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3. Modelling Distributions after Climate Change

Having completed and run three different GAMs using 1, 3 and 5 variables, this process is basically the same as modelling for current distributions. Once you have identified the model and variables that best describe the current distribution of the study species within your country of choice, you will use the future climate data to identify the distribution of suitable bioclimatic envelopes for your study species in 2050 under the A2 climate change scenario.

  1. Identify the best model. You should consider the visual match between the observed and modelled species distributions in ArcView, but the ultimate decision should be based on the receiver operating characteristic values you obtained (check the R console, and look at the AUC for each of the models' predictions). Remember, ROC values above 0.8 are good models.

Future distribution modelling.

The following should be carried out in R, and each step is explained in the script's text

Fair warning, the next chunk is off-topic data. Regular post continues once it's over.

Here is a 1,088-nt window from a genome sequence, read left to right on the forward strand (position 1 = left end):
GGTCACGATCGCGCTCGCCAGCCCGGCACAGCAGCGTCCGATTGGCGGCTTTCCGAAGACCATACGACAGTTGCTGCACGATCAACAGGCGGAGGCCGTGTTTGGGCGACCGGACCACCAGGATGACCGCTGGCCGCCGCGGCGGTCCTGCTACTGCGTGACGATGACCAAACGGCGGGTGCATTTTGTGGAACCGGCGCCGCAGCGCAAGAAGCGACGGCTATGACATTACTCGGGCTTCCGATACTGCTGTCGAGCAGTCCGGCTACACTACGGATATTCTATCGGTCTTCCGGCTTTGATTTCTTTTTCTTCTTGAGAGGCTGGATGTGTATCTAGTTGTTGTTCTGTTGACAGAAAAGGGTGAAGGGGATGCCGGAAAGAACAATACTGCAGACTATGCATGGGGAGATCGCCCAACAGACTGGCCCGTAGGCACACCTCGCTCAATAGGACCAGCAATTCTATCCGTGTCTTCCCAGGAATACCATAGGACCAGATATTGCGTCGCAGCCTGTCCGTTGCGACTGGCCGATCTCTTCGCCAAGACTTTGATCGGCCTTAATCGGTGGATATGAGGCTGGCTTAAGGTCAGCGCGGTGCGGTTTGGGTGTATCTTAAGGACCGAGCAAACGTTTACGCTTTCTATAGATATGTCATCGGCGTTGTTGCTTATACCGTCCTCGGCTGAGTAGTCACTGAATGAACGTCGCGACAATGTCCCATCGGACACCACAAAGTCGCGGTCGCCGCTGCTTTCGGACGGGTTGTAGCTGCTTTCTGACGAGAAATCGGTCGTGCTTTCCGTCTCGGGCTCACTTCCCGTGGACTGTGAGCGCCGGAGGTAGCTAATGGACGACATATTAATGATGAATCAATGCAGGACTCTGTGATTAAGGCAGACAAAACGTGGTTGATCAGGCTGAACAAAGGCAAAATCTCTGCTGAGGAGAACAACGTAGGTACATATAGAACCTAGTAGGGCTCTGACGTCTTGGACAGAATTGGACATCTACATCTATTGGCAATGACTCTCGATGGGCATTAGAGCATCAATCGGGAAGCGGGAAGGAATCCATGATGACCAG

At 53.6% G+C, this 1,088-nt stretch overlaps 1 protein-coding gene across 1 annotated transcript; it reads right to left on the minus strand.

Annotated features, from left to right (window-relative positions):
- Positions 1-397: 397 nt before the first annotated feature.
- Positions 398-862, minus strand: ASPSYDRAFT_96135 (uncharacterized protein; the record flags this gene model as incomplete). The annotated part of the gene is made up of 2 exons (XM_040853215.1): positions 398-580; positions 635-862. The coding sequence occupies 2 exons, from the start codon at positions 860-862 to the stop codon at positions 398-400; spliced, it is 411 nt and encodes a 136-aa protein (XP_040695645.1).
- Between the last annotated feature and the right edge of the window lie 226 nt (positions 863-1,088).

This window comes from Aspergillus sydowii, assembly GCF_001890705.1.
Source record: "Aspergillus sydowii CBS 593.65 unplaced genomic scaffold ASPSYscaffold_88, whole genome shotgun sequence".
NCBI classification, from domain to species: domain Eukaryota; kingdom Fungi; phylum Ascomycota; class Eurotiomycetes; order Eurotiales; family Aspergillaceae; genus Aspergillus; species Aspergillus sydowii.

1. In R, using this model's script (remember, you saved each of the three models' scripts with a different name), load up the future environmental data (A2_2050.dbf).
  2. Project the model using the new data.
  3. Add latitude and longitude values to the projection.
  4. Estimate the optimal threshold for cutoff values.
  5. Transform the probabilistic values into presence/absence values for the chosen values.
  6. Output the projection as a txt file.

Examining the outputs.

  1. Load the txt file into Arcview to examine the projected climate change-driven distribution in 2050.
  2. Using this DBF file, you can then output the data as an ESRI Shapefile, which can be loaded onto the web or shared amongst other members of the course.